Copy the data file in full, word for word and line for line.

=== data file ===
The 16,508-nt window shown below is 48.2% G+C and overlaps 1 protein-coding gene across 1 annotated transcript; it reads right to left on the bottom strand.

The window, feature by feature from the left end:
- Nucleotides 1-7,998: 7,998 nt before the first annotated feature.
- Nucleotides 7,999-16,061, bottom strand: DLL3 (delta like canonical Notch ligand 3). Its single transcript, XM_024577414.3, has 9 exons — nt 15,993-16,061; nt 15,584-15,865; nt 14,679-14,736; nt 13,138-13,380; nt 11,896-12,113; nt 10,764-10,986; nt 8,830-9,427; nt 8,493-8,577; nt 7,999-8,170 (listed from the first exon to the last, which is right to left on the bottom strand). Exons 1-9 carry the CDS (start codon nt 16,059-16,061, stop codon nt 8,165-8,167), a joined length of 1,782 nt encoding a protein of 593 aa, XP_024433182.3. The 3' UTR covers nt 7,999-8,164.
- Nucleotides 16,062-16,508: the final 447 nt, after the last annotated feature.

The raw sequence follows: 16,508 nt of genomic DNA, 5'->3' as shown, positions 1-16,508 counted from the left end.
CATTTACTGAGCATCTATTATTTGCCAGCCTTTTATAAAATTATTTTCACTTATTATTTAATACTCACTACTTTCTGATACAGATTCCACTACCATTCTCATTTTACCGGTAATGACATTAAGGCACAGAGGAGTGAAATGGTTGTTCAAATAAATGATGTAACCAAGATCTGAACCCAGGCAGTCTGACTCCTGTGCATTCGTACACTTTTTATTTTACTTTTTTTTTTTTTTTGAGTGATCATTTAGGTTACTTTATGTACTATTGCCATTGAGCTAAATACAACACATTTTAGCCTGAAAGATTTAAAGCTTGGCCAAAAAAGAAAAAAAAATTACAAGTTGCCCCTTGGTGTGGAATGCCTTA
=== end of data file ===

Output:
The 16,508-nt window shown below is 48.2% G+C and overlaps 1 protein-coding gene across 1 annotated transcript; it reads right to left on the bottom strand.

The window, feature by feature from the left end:
- Nucleotides 1-7,998: 7,998 nt before the first annotated feature.
- Nucleotides 7,999-16,061, bottom strand: DLL3 (delta like canonical Notch ligand 3). Its single transcript, XM_024577414.3, has 9 exons — nt 15,993-16,061; nt 15,584-15,865; nt 14,679-14,736; nt 13,138-13,380; nt 11,896-12,113; nt 10,764-10,986; nt 8,830-9,427; nt 8,493-8,577; nt 7,999-8,170 (listed from the first exon to the last, which is right to left on the bottom strand). Exons 1-9 carry the CDS (start codon nt 16,059-16,061, stop codon nt 8,165-8,167), a joined length of 1,782 nt encoding a protein of 593 aa, XP_024433182.3. The 3' UTR covers nt 7,999-8,164.
- Nucleotides 16,062-16,508: the final 447 nt, after the last annotated feature.

The raw sequence follows: 16,508 nt of genomic DNA, 5'->3' as shown, positions 1-16,508 counted from the left end.
CATTTACTGAGCATCTATTATTTGCCAGCCTTTTATAAAATTATTTTCACTTATTATTTAATACTCACTACTTTCTGATACAGATTCCACTACCATTCTCATTTTACCGGTAATGACATTAAGGCACAGAGGAGTGAAATGGTTGTTCAAATAAATGATGTAACCAAGATCTGAACCCAGGCAGTCTGACTCCTGTGCATTCGTACACTTTTTATTTTACTTTTTTTTTTTTTTTGAGTGATCATTTAGGTTACTTTATGTACTATTGCCATTGAGCTAAATACAACACATTTTAGCCTGAAAGATTTAAAGCTTGGCCAAAAAAGAAAAAAAAATTACAAGTTGCCCCTTGGTGTGGAATGCCTTA